We’ve all heard the English axiom that a picture is worth a thousand words.
Whether you believe that axiom or not, I’m amazed at how many campaigns and candidates little to no quality pictures and images to help communicate their message to voters.
“IT IS FASCINATING HOW MANY PEOPLE THINK YOU CAN WORK FOR 18 STRAIGHT HOURS. IT’S AMAZING.” — DOUG LANE on taking care of yourself on the road.
This week, we continue our conversation with Doug Lane, founder of FastLane Productions. He has spent more than 30 years planning and staging presidential caliber events for political campaigns and the private sector.
Doug shares more of his fascinating perspectives gained by working on behalf of presidents, presidential campaigns and VIP sports and entertainment figures.
I have worked with Doug and Fastalane numerous times, and I can attest he is among the very best of the best in this small, highly specialized field.
In this episode, Doug explains why money isn’t always the top consideration when staging the most ambitious events; how teamwork makes all the difference when working on a tight deadline; and the single most overlooked thing when dealing with your production team…
“YOU HAVE TO DECIDE WHAT YOU WANT TO PLAY TO: THE 200 PEOPLE IN THE AUDIENCE, OR DO YOU WANT TO MAKE A SHOT LOOK GOOD FOR THE MILLIONS OF PEOPLE WATCHING ON TV?” — DOUG LANE on the Purpose of a Presidential-level Press or Campaign Event.
In this episode, we speak with Doug Lane, founder of FastLane Productions who has spent more than 30 years planning and administering presidential caliber events for political campaigns and the private sector.
In a wide ranging two-part interview, Doug pulls back the curtain to reveal the mistakes rookies often make … and how you can avoid them.
He tells how he transformed a small company providing DJ entertainment at local events into one of the nation’s premiere firms for designing and administering top shelf events.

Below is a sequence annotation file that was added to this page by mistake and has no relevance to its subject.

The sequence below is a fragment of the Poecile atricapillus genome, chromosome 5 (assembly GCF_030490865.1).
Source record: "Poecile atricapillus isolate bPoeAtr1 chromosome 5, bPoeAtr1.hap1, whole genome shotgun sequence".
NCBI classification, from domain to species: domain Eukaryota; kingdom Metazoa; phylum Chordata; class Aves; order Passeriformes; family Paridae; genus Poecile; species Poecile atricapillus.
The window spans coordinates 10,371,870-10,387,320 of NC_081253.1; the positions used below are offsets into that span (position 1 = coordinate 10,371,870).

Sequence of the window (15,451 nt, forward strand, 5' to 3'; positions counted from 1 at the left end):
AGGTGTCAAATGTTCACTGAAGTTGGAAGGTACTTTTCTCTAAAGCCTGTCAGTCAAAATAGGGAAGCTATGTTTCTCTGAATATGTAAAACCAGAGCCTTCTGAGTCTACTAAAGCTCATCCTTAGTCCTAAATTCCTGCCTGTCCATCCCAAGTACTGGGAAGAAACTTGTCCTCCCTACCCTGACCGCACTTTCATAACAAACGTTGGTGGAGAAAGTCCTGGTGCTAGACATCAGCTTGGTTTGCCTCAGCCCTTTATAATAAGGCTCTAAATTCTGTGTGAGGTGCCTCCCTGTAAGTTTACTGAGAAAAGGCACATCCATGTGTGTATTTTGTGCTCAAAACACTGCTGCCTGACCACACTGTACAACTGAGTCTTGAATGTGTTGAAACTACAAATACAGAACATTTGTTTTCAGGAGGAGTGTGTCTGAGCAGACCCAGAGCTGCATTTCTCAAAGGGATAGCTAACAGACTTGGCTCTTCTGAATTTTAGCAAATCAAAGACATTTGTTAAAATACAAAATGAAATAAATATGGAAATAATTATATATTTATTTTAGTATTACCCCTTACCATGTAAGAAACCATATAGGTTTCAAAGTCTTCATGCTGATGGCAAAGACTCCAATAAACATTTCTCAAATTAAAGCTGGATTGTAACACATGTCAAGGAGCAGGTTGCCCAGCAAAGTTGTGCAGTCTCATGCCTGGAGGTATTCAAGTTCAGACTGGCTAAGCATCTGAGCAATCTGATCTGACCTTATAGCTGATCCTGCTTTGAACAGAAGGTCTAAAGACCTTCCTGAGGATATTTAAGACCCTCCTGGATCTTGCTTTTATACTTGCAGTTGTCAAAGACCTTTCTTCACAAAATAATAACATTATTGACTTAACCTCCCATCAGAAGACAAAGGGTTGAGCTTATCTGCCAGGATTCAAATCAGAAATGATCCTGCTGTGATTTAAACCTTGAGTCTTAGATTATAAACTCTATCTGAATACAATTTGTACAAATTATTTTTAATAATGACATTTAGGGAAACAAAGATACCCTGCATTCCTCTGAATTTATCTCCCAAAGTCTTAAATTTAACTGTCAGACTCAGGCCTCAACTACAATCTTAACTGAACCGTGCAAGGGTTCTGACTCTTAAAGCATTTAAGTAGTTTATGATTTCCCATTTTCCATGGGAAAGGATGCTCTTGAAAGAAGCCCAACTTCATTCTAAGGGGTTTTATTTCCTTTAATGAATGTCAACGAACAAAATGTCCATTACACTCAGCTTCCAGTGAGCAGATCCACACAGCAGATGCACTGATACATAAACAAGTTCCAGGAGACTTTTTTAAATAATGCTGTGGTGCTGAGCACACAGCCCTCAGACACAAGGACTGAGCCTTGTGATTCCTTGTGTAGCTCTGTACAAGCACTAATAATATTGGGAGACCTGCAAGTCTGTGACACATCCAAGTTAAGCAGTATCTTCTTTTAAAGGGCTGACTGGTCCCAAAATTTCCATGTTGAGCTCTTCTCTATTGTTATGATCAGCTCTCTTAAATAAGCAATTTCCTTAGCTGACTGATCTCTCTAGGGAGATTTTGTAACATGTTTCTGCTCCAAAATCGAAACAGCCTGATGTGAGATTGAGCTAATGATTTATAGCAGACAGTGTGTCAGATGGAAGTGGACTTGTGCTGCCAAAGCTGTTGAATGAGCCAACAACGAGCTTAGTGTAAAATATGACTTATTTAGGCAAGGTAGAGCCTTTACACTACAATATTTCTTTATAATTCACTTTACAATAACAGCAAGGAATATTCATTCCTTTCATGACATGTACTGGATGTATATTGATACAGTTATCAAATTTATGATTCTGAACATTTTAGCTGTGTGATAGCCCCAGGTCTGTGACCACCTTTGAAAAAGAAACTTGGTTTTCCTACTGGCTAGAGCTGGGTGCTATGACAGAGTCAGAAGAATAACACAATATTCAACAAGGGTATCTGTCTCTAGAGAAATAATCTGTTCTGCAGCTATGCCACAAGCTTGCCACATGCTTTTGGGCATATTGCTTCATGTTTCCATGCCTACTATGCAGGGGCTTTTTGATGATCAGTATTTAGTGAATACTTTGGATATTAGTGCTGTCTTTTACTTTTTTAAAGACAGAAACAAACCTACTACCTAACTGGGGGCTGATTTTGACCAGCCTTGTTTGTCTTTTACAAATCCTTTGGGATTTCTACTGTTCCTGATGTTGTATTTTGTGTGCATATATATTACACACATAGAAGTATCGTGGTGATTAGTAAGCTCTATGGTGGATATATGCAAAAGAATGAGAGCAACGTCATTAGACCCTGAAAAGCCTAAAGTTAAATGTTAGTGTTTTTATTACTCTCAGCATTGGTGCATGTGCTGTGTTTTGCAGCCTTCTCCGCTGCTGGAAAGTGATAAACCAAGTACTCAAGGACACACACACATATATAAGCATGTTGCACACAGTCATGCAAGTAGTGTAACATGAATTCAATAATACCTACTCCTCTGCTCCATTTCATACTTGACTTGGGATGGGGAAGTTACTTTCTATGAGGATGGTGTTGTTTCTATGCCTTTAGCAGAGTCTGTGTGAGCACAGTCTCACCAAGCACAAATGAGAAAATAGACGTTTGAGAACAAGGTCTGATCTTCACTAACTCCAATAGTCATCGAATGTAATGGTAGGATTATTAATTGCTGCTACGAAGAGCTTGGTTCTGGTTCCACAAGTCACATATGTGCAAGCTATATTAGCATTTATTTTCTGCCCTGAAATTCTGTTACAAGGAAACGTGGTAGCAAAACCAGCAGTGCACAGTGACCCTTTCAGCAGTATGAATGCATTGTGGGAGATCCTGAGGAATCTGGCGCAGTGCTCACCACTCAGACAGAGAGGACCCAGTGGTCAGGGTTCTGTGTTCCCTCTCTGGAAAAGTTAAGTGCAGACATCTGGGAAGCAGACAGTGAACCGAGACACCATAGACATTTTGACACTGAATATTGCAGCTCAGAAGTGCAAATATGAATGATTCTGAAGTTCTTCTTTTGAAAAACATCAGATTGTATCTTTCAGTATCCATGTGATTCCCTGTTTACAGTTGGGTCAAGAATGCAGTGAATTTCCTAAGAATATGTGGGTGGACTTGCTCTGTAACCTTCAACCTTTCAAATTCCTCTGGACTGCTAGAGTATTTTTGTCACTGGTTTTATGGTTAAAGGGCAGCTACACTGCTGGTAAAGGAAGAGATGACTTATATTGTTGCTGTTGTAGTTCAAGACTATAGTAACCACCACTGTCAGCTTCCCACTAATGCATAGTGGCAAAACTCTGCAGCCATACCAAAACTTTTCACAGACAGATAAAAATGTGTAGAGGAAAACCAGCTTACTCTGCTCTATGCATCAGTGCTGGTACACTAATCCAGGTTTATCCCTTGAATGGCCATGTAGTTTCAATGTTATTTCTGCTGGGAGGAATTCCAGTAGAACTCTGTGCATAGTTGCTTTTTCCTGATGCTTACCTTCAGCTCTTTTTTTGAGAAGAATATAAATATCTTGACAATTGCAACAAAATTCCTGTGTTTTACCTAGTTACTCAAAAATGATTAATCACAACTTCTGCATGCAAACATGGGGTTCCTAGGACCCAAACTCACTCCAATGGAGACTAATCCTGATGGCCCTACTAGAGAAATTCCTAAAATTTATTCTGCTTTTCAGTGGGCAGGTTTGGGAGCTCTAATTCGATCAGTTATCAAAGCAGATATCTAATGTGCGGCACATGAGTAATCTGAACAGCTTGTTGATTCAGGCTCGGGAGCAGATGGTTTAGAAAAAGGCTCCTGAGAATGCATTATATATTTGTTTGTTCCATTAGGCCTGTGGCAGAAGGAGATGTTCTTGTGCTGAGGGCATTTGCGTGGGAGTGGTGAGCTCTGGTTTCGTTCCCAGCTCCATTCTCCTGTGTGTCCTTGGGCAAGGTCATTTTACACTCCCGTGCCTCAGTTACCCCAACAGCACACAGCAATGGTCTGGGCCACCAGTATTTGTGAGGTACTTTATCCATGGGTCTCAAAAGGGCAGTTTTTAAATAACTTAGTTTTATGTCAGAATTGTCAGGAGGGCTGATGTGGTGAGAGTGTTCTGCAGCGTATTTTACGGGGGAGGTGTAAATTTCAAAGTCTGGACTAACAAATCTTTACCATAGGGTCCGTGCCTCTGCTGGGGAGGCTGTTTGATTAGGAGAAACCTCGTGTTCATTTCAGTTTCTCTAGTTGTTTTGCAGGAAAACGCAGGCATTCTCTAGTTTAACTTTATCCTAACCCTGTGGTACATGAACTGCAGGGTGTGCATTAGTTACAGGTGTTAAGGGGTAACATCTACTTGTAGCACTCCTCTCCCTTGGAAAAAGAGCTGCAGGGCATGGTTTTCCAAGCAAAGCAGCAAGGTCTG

Doug learned valuable tips from military planners and turned them into a business strategy that brings sizzle to the most important big-name gatherings.
And he’s had the chance to rub elbows with presidents and legendary entertainers along the way, too.
We know you will enjoy hearing his fascinating stories and great advice.
A friend from high school contacted me. Nice guy. Successful career. Good family man. “I’m considering running for public office,” he said. “What do you think?”
My reply was short and simple: “Have you done your Candidate Checklist?” You could almost hear him scratching his head in his reply. “Do you mean have I lined up political supporters and financial backers? Do I know how to assemble a good campaign team?”
No, that wasn’t what I meant. Those things are important. But would-be office seekers should do something else first. Answering five questions on the Candidate Checklist now will make your entry into the race easier later, or even spare you serious headaches if you find running isn’t right for you (or not right at this particular time). [READ MORE]
Almost every time I suggest any type of grassroots phone calling, no matter if they are automated, paid live calls, volunteer calls or candidate phone calls, I am met with groans, puzzling looks or outright hostility towards the idea. The “statements of fact” start immediately.
“Everybody hates them.”
“Nobody listens to them.”
“Volunteers hate making these calls.”
“I have better things to do.”
As you may guess, I disagree with the hyperbolic statements above and in a moment I’ll break down these objections one by one. First, I’ll discuss how I use each of these call types in the course of a campaign.